“Logistically speaking, for widespread telemedicine abortions, licensing is one of the primary barriers,” Fay said. She finds the thought of trying to become licensed in all 14 of the states currently banning abortions to be daunting. To become licensed in just Massachusetts took over six months. “To replicate that many-fold, seems not only cost-prohibitive, but time-limited,” she said. “I don’t know when a clinician would actually be able to start helping people in those states.”

An agreement known as the Interstate Medical Licensure Compact has gained popularity as a way to streamline the application process across the 34 participating states. The compact seeks to minimize redundancies by sharing information about a physician’s application and eligibility across state lines. However, it does not eliminate costs — on top of the non-refundable $700 fee to join the compact, a physician could still end up paying hundreds of dollars more for each additional license sought.

The history of state-based medical licensing dates to the 13 colonies, before the United States of America was officially founded, said Humayun Chaudhry, president and CEO of the Federation of State Medical Boards, the organization which represents the 71 state medical and osteopathic boards in the United States and its territories.

“Really since the beginning of the nation, there’s been this notion of licensure, discipline, regulation at the local level,” he said. At that time, each colony had its own system for licensing and regulating its physicians. When the United States formed, it was decided that this would remain the purview of individual states, a principle with its basis in the 10th Amendment.

Many, like Mullangi, argue that this system hasn’t kept up with how modern medicine is practiced. She authored an opinion piece in the Journal of the American Medical Association calling for a national license to practice medicine, or, failing that, at least a significant update of medical licensing practices. While in the past, community physicians relied heavily on local resources and made house calls, she explained, today national standards dictate how medical residents are trained, and all physicians must pass national exams to maintain board certification.

Chaudhry argues otherwise, although agrees the differences can be subtle given that much of modern medicine is evidence-based. For example, in an urban environment with an abundance of sub-specialty physicians like cardiologists, it would be common practice for a general practitioner to send patients having a heart attack to them for consultation and further care.

“But if you were living in a rural area where there aren’t as many specialists, it may be perfectly acceptable for an internist to manage that case,” Chaudhry explains. “That said, part of the reason that the Federation of State Medical Boards was founded back in 1912 was to encourage common approaches, common standards while respecting the states’ rights under the 10th Amendment.”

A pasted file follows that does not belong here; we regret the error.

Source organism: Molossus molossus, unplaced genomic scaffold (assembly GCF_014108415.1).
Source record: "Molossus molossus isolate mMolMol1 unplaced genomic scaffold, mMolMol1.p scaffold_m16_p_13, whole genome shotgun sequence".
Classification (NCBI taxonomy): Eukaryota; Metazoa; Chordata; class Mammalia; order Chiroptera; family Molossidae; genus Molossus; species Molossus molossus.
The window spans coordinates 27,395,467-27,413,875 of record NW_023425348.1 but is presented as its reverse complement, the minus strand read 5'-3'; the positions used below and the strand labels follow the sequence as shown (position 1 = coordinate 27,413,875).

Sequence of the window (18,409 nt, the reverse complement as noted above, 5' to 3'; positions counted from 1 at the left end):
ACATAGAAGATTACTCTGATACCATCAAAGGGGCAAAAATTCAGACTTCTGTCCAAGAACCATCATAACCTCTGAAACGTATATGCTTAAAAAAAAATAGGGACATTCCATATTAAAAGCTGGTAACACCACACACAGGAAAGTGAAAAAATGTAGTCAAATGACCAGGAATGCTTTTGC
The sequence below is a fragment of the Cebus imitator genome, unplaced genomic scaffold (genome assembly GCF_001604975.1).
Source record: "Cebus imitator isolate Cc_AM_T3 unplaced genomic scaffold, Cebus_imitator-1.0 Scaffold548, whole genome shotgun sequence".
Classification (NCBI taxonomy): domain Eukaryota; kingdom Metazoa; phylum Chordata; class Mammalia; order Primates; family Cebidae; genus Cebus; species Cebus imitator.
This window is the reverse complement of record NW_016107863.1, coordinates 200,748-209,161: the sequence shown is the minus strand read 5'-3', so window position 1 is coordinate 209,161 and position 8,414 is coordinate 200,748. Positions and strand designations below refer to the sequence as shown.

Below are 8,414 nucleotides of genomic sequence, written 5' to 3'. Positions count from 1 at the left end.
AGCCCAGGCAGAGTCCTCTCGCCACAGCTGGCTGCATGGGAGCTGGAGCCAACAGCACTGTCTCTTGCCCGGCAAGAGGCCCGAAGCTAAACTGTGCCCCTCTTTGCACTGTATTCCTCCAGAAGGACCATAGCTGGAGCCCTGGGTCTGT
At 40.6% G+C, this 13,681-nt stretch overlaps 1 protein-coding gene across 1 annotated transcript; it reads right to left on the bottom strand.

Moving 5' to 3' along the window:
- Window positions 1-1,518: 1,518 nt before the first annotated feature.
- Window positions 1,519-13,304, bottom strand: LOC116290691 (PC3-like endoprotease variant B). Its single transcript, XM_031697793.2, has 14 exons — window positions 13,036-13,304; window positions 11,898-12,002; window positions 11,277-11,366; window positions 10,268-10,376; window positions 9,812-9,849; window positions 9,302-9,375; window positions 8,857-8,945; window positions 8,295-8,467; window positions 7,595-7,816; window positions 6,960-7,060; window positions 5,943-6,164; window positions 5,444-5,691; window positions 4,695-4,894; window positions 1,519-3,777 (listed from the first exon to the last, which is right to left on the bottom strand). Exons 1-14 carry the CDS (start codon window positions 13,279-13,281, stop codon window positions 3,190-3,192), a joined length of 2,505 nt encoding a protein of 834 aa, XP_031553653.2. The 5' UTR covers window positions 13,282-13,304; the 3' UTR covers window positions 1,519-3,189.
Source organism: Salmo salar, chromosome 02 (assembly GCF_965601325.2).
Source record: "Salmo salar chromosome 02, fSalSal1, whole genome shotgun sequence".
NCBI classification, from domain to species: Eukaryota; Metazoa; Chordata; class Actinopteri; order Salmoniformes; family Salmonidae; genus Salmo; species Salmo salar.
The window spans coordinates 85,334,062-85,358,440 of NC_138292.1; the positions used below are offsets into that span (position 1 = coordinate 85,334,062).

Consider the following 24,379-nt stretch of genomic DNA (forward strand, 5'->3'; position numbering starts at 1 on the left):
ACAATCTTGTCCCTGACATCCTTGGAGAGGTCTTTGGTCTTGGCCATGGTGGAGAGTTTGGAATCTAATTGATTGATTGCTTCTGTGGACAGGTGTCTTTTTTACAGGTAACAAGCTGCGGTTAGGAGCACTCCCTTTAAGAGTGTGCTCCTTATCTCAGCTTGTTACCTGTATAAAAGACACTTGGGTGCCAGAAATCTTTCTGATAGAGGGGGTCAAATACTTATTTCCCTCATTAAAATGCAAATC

Medical boards have many other reasons to retain the current system. They can block competition from out-of-state providers. They have the power to discipline doctors based on complaints, often from patients — through public reprimand, probation or suspending their licenses to practice medicine — without consulting with other bodies. After all, says Chaudhry, the main goal of the state board is to “protect the public, not physicians.”

This is critical in the post-Roe era, as state medical boards use different standards of proof to justify such actions. When it comes to abortion care, therefore, what may be considered grounds for a revocation of a medical license in one state may not be so in another, separate from abortion’s legal implications, which already differ by state. In Ohio, for example, the state medical board is authorized to take disciplinary action against a physician for actions considered a felony, like abortion, even if that service occurred in a different state where the physician was also licensed.

Importantly, state licensing fees often constitute a dominant amount of the state’s medical board or health budget. In fiscal year 2019, for example, Georgia took in $6.4 million from licensing fees; California $56 million.

“It’s hard to ignore that these license fees can total in the millions of dollars,” said Mullangi. “That becomes a very powerful revenue stream for states.”

And there may be political or ideological reasons for boards to maintain strict local control. Medical board members are usually appointed by a state’s governor — not voted for by fellow physicians as is often the case in other trade organizations. Per the Federation of State Medical Boards’ recommendation, at least 25% of the members have no health care background and instead represent “public interest” of the state. A recent Mother Jones investigation found that the state medical board can become stacked with campaign supporters and political allies who can shape boards to execute an anti-abortion agenda. In Iowa, a Catholic priest who had campaigned against Planned Parenthood and fought against telemedicine abortions as early as 2010 was appointed to the state’s medical board by Gov. Terry Branstad. In Ohio, a Covid-19 skeptic and president of Ohio Right to Life was  re-appointed to the Ohio medical board by Gov. Mike DeWine earlier this year despite significant backlash.

Chaudhry said the federation of state medical boards has been engaged in “critical conversations” about whether to recommend that states and territories update their policies in light of the Dobbs v. Jackson decision. He encourages lawmakers to work with their state medical boards before proposing legislation.

“We are watching what happens,” he said.